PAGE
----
One of the best ways to diversify your income streams is to find ways to teach others to do what you do. Selling information and instruction is a booming industry – according to some studies, it could reach $325 billion globally by 2025.

  • Create and sell templates or patterns. From pre-written social media posts, customizable printable templates to knit and crochet templates, selling low-cost products can create ongoing income streams from your skills.
  • Create courses for specific skills – from parenting to organizing, hand lettering, etc. Whether your course focuses on the basics or takes your readers deep into their skill set.
  • Write a book about your experiences or the “secret sauce” of how you do what you do. Whether you find a traditional publisher or self-publish your book, writing a book establishes you as a thought-leader in your industry and can introduce you to a whole new audience. (A great example of this is my book – Minimum Viable Marketing.)

Option 4: Extend your product or service to reach a new audience

If you've always served a local audience, consider ways to reach a new audience. Of course, teaching others what you do helps you reach a broader audience, but there are also ways that you can expand your services.

  • Provide your services online. Consider While many attorneys still practice in their local areas, Brent Sausser and Alexandra B. Summers expanded their practice to help business owners and content creators trademark their work anywhere in the US.
  • Franchise your business. You can’t be everywhere, but your systems and services can be. When you franchise your business, other business owners run a branch of your business, replicating your products and services.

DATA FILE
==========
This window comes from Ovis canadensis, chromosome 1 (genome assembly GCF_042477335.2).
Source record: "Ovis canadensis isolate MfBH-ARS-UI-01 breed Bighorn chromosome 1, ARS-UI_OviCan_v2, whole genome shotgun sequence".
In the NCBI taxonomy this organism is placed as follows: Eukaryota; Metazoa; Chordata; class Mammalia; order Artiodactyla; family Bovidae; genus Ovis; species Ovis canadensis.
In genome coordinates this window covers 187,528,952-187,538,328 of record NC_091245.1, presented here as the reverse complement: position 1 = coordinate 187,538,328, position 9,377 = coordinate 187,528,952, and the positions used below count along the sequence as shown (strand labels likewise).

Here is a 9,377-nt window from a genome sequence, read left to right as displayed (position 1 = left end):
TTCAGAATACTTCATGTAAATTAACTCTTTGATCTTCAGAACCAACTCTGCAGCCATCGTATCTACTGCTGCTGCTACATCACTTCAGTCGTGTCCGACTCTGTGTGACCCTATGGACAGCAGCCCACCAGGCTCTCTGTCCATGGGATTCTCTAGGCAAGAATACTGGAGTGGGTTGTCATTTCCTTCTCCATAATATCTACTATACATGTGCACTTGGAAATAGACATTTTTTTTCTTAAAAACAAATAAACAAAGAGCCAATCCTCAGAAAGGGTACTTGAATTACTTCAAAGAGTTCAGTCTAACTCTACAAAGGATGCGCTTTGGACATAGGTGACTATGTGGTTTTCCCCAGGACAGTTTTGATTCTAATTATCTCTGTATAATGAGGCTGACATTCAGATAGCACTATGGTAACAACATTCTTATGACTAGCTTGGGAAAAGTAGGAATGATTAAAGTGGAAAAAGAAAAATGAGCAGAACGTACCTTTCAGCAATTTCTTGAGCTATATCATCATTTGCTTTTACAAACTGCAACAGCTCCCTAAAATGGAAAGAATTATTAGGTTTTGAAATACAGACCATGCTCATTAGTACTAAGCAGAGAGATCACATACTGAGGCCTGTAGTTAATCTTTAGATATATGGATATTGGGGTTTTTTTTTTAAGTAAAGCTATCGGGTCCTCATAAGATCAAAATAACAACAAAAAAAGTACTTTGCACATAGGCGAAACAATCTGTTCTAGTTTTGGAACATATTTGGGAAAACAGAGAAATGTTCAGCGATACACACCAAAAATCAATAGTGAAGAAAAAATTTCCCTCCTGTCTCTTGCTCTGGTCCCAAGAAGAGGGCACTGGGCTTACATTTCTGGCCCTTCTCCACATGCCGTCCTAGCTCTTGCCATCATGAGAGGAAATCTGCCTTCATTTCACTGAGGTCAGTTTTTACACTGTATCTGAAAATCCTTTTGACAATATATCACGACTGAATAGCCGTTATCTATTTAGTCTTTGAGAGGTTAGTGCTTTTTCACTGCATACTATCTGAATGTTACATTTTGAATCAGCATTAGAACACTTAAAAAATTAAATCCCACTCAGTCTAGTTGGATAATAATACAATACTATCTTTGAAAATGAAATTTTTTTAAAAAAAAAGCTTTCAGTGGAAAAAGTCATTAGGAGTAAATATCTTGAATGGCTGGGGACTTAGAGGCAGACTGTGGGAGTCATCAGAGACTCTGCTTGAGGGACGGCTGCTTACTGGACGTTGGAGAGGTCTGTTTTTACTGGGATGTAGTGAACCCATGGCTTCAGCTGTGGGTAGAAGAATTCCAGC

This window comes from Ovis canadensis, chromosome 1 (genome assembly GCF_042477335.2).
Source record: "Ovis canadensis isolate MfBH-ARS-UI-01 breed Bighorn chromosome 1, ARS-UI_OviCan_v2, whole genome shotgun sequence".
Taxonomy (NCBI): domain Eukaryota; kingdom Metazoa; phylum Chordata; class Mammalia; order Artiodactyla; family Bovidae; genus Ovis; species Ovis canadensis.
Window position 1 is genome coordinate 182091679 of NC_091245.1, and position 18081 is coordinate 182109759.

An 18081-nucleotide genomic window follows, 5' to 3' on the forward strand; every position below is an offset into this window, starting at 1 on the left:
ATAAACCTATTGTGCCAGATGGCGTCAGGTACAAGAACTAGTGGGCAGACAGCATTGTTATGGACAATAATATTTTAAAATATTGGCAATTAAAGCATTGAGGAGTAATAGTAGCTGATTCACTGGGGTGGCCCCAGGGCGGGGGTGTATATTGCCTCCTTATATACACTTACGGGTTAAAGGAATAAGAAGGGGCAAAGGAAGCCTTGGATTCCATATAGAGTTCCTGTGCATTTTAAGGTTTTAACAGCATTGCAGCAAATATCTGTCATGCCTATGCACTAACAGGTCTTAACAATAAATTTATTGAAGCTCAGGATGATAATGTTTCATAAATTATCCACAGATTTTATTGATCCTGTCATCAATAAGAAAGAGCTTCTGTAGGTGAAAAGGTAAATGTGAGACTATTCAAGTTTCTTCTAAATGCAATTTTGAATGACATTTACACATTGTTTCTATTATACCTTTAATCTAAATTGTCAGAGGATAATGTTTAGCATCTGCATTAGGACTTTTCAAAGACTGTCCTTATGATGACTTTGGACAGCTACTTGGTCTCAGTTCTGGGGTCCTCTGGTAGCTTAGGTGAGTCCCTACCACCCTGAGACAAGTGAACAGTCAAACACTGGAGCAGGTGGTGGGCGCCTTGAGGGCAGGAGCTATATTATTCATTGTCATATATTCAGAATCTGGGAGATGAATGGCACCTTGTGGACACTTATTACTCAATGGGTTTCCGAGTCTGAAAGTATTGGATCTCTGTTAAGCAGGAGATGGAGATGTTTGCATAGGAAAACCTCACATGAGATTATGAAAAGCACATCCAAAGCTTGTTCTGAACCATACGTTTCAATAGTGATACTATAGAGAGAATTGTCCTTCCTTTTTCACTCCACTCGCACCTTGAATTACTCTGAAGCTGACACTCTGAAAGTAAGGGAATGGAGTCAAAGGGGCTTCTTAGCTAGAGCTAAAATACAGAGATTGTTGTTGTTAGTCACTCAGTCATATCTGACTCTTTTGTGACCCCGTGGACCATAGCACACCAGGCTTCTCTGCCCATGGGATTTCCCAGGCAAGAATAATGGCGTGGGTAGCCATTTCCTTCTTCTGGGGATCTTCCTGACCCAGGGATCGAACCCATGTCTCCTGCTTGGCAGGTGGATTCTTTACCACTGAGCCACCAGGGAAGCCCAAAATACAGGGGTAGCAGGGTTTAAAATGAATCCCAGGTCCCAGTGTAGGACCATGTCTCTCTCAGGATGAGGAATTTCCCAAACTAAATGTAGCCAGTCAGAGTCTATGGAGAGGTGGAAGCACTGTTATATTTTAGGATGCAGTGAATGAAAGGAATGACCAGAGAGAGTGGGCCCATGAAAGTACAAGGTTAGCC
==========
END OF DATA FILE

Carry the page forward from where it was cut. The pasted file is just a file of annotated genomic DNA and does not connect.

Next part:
• Approach a different niche. Different audiences will invest more in the same products and services than others. An experienced social media marketer may charge $25 an hour when working for a solopreneur and $150 an hour when working for a large business or as a consultant.

Need more inspiration? Check out these businesses that have expanded and diversified their product offerings.

  • Friends Art Lab. The Friends Art Lab team started by running an in-person preschool and selling coloring pages, coloring banners, and sensory bin materials. Now they also offer a virtual preschool of highly engaging pre-recorded videos and lesson plans that serve thousands of children worldwide.
  • GoCleanCo started as a cleaning company in Calgary, Alberta. Now they teach the #CleaningArmy of over 1.7 million to clean their own homes, do laundry better with printable guides, product recommendations, and even create a licensing model so other cleaning companies worldwide can help homeowners live a cleaner life.
  • TL Yarn Crafts. Toni Lipsey, the creative genius behind TL Yarn Crafts, started by selling handmade creations. Now she focuses on selling her own patterns, teaching online, and developing partnerships for her community of over 120,000 fans.
  • The Happy Ever Crafter. Becca Courtice started out doing calligraphy as an outlet from her boring corporate job. Just 6 years later, she spends her days teaching others to do handmade calligraphy and start their own creative businesses. She still offers calligraphy services for weddings, store windows, murals, and signage.

There are always new and creative ways to expand your reach and increase your bottom line when you’re open to it.